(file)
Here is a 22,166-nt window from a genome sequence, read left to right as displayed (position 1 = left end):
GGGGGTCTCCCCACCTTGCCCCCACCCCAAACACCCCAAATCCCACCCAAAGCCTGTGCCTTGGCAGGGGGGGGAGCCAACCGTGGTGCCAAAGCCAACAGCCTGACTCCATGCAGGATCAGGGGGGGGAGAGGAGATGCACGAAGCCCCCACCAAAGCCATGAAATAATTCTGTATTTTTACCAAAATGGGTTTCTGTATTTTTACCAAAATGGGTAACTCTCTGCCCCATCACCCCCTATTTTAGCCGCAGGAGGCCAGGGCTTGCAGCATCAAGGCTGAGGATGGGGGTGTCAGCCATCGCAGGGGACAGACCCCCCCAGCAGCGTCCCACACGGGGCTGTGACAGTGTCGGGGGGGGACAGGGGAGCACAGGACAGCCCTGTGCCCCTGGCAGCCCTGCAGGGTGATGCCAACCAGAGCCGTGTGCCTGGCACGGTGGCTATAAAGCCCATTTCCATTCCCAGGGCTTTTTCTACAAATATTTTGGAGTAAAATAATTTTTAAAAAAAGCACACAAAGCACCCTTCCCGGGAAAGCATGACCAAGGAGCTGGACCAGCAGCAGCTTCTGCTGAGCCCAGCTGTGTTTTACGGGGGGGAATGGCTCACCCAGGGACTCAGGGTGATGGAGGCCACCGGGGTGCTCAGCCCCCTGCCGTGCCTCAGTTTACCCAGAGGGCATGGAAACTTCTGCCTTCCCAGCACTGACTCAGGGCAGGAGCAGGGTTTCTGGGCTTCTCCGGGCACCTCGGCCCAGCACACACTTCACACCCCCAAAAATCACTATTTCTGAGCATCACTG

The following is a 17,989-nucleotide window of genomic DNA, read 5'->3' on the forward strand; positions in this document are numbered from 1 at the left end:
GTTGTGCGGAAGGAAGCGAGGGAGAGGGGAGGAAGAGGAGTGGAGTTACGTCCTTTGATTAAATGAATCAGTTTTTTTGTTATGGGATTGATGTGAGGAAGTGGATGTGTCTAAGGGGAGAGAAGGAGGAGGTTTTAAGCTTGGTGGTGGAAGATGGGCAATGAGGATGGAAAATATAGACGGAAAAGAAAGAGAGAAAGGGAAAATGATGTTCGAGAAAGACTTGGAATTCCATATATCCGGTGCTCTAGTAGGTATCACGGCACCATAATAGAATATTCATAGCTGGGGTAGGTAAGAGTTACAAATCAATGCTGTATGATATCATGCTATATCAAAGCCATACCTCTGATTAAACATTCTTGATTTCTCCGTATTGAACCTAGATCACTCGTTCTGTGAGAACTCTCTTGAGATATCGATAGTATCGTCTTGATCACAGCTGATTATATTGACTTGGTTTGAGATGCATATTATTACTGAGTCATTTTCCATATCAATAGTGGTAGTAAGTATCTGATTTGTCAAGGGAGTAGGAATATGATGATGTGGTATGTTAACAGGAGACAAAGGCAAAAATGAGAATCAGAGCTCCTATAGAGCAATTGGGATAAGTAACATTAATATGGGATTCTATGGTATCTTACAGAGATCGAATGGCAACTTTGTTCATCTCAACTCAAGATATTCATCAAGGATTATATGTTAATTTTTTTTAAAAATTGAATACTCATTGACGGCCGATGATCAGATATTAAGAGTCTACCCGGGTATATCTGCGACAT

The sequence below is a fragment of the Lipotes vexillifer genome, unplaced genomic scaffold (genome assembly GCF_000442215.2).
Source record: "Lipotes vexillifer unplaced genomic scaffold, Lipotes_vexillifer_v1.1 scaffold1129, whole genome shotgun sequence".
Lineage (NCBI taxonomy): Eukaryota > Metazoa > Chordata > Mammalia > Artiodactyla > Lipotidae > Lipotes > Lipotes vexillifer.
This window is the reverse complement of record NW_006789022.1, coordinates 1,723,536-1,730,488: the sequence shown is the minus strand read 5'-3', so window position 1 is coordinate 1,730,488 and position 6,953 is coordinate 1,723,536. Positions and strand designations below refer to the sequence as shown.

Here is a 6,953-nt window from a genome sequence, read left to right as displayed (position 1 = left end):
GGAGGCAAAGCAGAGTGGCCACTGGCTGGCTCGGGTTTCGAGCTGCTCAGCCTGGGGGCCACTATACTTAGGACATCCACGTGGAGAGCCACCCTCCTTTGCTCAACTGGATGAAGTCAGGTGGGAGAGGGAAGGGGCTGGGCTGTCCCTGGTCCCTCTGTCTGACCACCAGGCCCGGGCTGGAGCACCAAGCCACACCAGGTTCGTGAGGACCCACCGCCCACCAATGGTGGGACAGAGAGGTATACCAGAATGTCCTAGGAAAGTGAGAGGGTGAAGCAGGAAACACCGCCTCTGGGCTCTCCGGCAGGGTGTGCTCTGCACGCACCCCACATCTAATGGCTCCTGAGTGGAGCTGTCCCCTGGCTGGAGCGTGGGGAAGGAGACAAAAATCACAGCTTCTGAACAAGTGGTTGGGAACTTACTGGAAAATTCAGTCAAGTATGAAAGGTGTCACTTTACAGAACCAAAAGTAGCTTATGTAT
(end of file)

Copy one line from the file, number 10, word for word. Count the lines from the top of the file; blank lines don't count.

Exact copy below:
GGAGGCAAAGCAGAGTGGCCACTGGCTGGCTCGGGTTTCGAGCTGCTCAGCCTGGGGGCCACTATACTTAGGACATCCACGTGGAGAGCCACCCTCCTTTGCTCAACTGGATGAAGTCAGGTGGGAGAGGGAAGGGGCTGGGCTGTCCCTGGTCCCTCTGTCTGACCACCAGGCCCGGGCTGGAGCACCAAGCCACACCAGGTTCGTGAGGACCCACCGCCCACCAATGGTGGGACAGAGAGGTATACCAGAATGTCCTAGGAAAGTGAGAGGGTGAAGCAGGAAACACCGCCTCTGGGCTCTCCGGCAGGGTGTGCTCTGCACGCACCCCACATCTAATGGCTCCTGAGTGGAGCTGTCCCCTGGCTGGAGCGTGGGGAAGGAGACAAAAATCACAGCTTCTGAACAAGTGGTTGGGAACTTACTGGAAAATTCAGTCAAGTATGAAAGGTGTCACTTTACAGAACCAAAAGTAGCTTATGTAT